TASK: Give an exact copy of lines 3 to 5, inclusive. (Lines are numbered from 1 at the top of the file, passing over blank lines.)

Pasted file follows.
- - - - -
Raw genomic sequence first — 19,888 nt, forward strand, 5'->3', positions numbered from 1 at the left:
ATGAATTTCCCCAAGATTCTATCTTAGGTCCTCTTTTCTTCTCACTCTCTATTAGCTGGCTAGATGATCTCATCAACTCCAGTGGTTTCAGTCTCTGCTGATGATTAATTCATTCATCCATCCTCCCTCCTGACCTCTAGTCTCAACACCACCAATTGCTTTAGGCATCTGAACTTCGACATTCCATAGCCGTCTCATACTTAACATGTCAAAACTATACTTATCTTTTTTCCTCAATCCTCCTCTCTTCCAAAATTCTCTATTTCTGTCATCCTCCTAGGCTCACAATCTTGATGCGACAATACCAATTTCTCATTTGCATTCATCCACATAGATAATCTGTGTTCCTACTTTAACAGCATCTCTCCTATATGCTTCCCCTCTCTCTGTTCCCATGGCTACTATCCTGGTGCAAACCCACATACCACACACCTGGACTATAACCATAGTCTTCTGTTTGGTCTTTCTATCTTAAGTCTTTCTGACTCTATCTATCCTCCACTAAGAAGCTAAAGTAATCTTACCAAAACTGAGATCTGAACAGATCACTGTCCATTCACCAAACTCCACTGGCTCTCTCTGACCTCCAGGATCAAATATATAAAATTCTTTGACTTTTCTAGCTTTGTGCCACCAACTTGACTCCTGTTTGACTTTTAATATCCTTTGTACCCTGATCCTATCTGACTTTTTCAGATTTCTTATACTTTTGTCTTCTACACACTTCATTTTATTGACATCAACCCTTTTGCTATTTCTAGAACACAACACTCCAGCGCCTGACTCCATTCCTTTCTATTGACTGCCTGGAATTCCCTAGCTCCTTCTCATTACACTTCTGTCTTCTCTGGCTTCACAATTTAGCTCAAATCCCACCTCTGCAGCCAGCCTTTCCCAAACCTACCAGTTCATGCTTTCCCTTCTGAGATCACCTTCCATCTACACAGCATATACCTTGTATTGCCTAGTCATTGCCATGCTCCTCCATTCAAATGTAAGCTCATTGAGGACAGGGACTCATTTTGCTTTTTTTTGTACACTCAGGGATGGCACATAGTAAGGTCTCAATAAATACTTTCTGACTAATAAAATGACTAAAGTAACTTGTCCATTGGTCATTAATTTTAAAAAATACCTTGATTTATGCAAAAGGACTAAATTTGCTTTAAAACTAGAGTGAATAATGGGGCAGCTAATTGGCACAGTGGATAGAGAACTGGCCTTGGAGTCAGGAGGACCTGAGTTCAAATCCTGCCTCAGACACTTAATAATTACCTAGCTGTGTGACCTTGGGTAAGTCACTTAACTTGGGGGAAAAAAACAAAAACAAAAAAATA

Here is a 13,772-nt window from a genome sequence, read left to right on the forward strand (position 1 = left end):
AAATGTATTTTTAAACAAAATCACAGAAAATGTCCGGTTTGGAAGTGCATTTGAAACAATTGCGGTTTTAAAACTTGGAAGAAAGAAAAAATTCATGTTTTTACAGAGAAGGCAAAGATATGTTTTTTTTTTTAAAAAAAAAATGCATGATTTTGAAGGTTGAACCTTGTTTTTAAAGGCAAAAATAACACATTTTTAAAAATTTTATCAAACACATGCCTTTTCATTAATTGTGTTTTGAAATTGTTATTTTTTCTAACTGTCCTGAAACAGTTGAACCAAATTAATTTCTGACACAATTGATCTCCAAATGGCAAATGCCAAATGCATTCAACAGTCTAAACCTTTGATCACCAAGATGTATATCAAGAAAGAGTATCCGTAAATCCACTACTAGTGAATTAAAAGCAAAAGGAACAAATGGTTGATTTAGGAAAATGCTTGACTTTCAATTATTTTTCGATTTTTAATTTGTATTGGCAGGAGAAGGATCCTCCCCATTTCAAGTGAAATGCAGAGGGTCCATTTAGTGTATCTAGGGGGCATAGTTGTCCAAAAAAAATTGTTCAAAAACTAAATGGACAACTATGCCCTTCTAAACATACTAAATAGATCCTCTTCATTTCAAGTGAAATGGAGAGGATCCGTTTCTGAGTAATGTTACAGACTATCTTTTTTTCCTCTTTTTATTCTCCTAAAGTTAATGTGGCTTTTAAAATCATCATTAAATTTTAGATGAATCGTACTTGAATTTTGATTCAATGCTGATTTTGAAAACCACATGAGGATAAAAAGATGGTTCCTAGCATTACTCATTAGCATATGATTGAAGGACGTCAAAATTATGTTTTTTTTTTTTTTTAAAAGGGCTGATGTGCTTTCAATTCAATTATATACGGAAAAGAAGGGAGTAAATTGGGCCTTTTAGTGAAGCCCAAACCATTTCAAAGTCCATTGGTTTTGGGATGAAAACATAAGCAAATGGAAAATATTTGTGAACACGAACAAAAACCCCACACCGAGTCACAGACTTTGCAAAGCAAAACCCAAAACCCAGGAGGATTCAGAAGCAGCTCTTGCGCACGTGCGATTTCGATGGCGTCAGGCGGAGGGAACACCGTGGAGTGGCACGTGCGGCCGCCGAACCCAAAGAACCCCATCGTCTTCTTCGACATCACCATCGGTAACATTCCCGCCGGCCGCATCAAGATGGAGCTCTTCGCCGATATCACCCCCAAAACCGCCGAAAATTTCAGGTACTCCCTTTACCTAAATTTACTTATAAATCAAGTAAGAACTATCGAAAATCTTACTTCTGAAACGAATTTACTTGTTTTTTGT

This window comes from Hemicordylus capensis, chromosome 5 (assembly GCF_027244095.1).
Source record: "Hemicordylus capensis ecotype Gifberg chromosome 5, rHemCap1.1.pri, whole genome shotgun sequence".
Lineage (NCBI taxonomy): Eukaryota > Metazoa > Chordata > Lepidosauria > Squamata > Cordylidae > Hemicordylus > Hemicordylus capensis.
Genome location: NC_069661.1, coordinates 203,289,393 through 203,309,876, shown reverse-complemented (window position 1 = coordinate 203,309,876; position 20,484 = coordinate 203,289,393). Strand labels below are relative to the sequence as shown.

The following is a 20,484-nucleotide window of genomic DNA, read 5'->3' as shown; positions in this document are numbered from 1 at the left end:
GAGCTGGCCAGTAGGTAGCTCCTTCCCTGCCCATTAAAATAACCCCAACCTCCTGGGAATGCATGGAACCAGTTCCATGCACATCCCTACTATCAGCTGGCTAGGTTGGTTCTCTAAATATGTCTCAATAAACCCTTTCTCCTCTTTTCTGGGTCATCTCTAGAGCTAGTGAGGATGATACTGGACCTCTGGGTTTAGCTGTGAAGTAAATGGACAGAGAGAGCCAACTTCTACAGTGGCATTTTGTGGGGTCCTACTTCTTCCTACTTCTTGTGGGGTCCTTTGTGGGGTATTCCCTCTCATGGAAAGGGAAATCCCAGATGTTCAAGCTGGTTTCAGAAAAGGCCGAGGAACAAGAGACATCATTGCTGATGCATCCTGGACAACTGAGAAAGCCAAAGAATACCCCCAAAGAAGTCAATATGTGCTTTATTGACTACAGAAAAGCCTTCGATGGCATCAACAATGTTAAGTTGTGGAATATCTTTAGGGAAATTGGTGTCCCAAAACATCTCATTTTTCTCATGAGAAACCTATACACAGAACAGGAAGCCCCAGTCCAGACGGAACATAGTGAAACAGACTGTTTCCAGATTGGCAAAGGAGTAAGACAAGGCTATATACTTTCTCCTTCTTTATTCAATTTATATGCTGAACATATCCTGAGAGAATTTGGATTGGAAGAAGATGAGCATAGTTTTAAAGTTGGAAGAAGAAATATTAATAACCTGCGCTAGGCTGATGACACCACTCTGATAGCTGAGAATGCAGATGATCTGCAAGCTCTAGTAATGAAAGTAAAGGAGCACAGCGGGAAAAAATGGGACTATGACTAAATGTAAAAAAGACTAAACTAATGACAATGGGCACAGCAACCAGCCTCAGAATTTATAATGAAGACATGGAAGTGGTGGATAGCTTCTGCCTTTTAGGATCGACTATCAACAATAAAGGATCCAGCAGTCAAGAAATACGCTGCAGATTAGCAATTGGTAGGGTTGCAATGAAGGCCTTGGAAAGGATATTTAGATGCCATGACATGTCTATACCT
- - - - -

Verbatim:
Here is a 13,772-nt window from a genome sequence, read left to right on the forward strand (position 1 = left end):
AAATGTATTTTTAAACAAAATCACAGAAAATGTCCGGTTTGGAAGTGCATTTGAAACAATTGCGGTTTTAAAACTTGGAAGAAAGAAAAAATTCATGTTTTTACAGAGAAGGCAAAGATATGTTTTTTTTTTTAAAAAAAAAATGCATGATTTTGAAGGTTGAACCTTGTTTTTAAAGGCAAAAATAACACATTTTTAAAAATTTTATCAAACACATGCCTTTTCATTAATTGTGTTTTGAAATTGTTATTTTTTCTAACTGTCCTGAAACAGTTGAACCAAATTAATTTCTGACACAATTGATCTCCAAATGGCAAATGCCAAATGCATTCAACAGTCTAAACCTTTGATCACCAAGATGTATATCAAGAAAGAGTATCCGTAAATCCACTACTAGTGAATTAAAAGCAAAAGGAACAAATGGTTGATTTAGGAAAATGCTTGACTTTCAATTATTTTTCGATTTTTAATTTGTATTGGCAGGAGAAGGATCCTCCCCATTTCAAGTGAAATGCAGAGGGTCCATTTAGTGTATCTAGGGGGCATAGTTGTCCAAAAAAAATTGTTCAAAAACTAAATGGACAACTATGCCCTTCTAAACATACTAAATAGATCCTCTTCATTTCAAGTGAAATGGAGAGGATCCGTTTCTGAGTAATGTTACAGACTATCTTTTTTTCCTCTTTTTATTCTCCTAAAGTTAATGTGGCTTTTAAAATCATCATTAAATTTTAGATGAATCGTACTTGAATTTTGATTCAATGCTGATTTTGAAAACCACATGAGGATAAAAAGATGGTTCCTAGCATTACTCATTAGCATATGATTGAAGGACGTCAAAATTATGTTTTTTTTTTTTTTTAAAAGGGCTGATGTGCTTTCAATTCAATTATATACGGAAAAGAAGGGAGTAAATTGGGCCTTTTAGTGAAGCCCAAACCATTTCAAAGTCCATTGGTTTTGGGATGAAAACATAAGCAAATGGAAAATATTTGTGAACACGAACAAAAACCCCACACCGAGTCACAGACTTTGCAAAGCAAAACCCAAAACCCAGGAGGATTCAGAAGCAGCTCTTGCGCACGTGCGATTTCGATGGCGTCAGGCGGAGGGAACACCGTGGAGTGGCACGTGCGGCCGCCGAACCCAAAGAACCCCATCGTCTTCTTCGACATCACCATCGGTAACATTCCCGCCGGCCGCATCAAGATGGAGCTCTTCGCCGATATCACCCCCAAAACCGCCGAAAATTTCAGGTACTCCCTTTACCTAAATTTACTTATAAATCAAGTAAGAACTATCGAAAATCTTACTTCTGAAACGAATTTACTTGTTTTTTGT

This window comes from Hemicordylus capensis, chromosome 5 (assembly GCF_027244095.1).